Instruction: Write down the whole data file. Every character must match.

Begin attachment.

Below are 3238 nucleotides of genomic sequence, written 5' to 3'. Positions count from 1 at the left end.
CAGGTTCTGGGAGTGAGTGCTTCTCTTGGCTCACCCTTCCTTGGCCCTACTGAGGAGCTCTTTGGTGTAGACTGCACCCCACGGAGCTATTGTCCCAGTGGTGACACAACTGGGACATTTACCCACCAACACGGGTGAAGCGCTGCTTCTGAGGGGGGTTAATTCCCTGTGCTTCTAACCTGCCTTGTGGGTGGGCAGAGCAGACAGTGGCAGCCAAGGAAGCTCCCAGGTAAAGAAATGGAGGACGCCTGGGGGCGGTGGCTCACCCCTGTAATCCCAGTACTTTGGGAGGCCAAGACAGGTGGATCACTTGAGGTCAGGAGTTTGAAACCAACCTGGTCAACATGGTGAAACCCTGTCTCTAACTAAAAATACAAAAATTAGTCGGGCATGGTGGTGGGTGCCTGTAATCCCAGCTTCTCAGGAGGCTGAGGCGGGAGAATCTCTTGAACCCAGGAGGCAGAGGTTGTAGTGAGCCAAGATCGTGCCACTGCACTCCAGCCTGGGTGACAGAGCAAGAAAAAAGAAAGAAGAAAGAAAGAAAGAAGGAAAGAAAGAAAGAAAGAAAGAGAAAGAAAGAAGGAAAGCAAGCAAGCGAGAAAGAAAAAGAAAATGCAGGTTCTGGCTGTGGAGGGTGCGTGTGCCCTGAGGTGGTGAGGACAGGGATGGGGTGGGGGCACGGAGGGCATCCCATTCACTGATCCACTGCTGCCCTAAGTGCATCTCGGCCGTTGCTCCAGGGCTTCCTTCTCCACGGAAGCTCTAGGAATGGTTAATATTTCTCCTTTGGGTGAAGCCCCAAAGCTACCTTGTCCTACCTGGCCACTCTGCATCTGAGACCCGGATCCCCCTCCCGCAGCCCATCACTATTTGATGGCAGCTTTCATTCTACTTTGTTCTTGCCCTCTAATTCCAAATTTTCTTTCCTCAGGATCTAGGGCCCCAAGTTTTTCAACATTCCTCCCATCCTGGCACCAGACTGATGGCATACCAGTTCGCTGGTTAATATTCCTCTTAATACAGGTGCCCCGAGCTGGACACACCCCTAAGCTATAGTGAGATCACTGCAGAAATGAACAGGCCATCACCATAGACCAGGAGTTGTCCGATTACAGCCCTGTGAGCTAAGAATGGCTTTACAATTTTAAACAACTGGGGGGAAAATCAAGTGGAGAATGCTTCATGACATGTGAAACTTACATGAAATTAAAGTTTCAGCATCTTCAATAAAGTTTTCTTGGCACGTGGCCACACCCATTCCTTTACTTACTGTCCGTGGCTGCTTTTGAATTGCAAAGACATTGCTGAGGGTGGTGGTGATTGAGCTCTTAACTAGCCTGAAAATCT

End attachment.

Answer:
Below are 3238 nucleotides of genomic sequence, written 5' to 3'. Positions count from 1 at the left end.
CAGGTTCTGGGAGTGAGTGCTTCTCTTGGCTCACCCTTCCTTGGCCCTACTGAGGAGCTCTTTGGTGTAGACTGCACCCCACGGAGCTATTGTCCCAGTGGTGACACAACTGGGACATTTACCCACCAACACGGGTGAAGCGCTGCTTCTGAGGGGGGTTAATTCCCTGTGCTTCTAACCTGCCTTGTGGGTGGGCAGAGCAGACAGTGGCAGCCAAGGAAGCTCCCAGGTAAAGAAATGGAGGACGCCTGGGGGCGGTGGCTCACCCCTGTAATCCCAGTACTTTGGGAGGCCAAGACAGGTGGATCACTTGAGGTCAGGAGTTTGAAACCAACCTGGTCAACATGGTGAAACCCTGTCTCTAACTAAAAATACAAAAATTAGTCGGGCATGGTGGTGGGTGCCTGTAATCCCAGCTTCTCAGGAGGCTGAGGCGGGAGAATCTCTTGAACCCAGGAGGCAGAGGTTGTAGTGAGCCAAGATCGTGCCACTGCACTCCAGCCTGGGTGACAGAGCAAGAAAAAAGAAAGAAGAAAGAAAGAAAGAAGGAAAGAAAGAAAGAAAGAAAGAGAAAGAAAGAAGGAAAGCAAGCAAGCGAGAAAGAAAAAGAAAATGCAGGTTCTGGCTGTGGAGGGTGCGTGTGCCCTGAGGTGGTGAGGACAGGGATGGGGTGGGGGCACGGAGGGCATCCCATTCACTGATCCACTGCTGCCCTAAGTGCATCTCGGCCGTTGCTCCAGGGCTTCCTTCTCCACGGAAGCTCTAGGAATGGTTAATATTTCTCCTTTGGGTGAAGCCCCAAAGCTACCTTGTCCTACCTGGCCACTCTGCATCTGAGACCCGGATCCCCCTCCCGCAGCCCATCACTATTTGATGGCAGCTTTCATTCTACTTTGTTCTTGCCCTCTAATTCCAAATTTTCTTTCCTCAGGATCTAGGGCCCCAAGTTTTTCAACATTCCTCCCATCCTGGCACCAGACTGATGGCATACCAGTTCGCTGGTTAATATTCCTCTTAATACAGGTGCCCCGAGCTGGACACACCCCTAAGCTATAGTGAGATCACTGCAGAAATGAACAGGCCATCACCATAGACCAGGAGTTGTCCGATTACAGCCCTGTGAGCTAAGAATGGCTTTACAATTTTAAACAACTGGGGGGAAAATCAAGTGGAGAATGCTTCATGACATGTGAAACTTACATGAAATTAAAGTTTCAGCATCTTCAATAAAGTTTTCTTGGCACGTGGCCACACCCATTCCTTTACTTACTGTCCGTGGCTGCTTTTGAATTGCAAAGACATTGCTGAGGGTGGTGGTGATTGAGCTCTTAACTAGCCTGAAAATCT